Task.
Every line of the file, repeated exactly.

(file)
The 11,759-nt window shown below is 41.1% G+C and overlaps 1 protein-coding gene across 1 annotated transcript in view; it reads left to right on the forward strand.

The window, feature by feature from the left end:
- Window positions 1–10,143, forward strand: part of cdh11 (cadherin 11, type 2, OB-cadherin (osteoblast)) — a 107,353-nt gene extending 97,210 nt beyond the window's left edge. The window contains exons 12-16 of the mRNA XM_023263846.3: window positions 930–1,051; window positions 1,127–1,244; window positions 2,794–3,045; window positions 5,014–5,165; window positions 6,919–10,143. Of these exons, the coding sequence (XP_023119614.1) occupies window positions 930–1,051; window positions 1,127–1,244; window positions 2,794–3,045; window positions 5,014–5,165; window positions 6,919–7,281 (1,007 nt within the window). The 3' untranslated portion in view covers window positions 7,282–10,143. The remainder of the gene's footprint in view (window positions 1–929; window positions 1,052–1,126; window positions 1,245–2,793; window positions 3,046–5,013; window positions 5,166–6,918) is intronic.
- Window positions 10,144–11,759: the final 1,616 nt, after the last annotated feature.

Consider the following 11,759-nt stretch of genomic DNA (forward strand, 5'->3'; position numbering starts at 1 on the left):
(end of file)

The 11,759-nt window shown below is 41.1% G+C and overlaps 1 protein-coding gene across 1 annotated transcript in view; it reads left to right on the forward strand.

The window, feature by feature from the left end:
- Window positions 1–10,143, forward strand: part of cdh11 (cadherin 11, type 2, OB-cadherin (osteoblast)) — a 107,353-nt gene extending 97,210 nt beyond the window's left edge. The window contains exons 12-16 of the mRNA XM_023263846.3: window positions 930–1,051; window positions 1,127–1,244; window positions 2,794–3,045; window positions 5,014–5,165; window positions 6,919–10,143. Of these exons, the coding sequence (XP_023119614.1) occupies window positions 930–1,051; window positions 1,127–1,244; window positions 2,794–3,045; window positions 5,014–5,165; window positions 6,919–7,281 (1,007 nt within the window). The 3' untranslated portion in view covers window positions 7,282–10,143. The remainder of the gene's footprint in view (window positions 1–929; window positions 1,052–1,126; window positions 1,245–2,793; window positions 3,046–5,013; window positions 5,166–6,918) is intronic.
- Window positions 10,144–11,759: the final 1,616 nt, after the last annotated feature.

Consider the following 11,759-nt stretch of genomic DNA (forward strand, 5'->3'; position numbering starts at 1 on the left):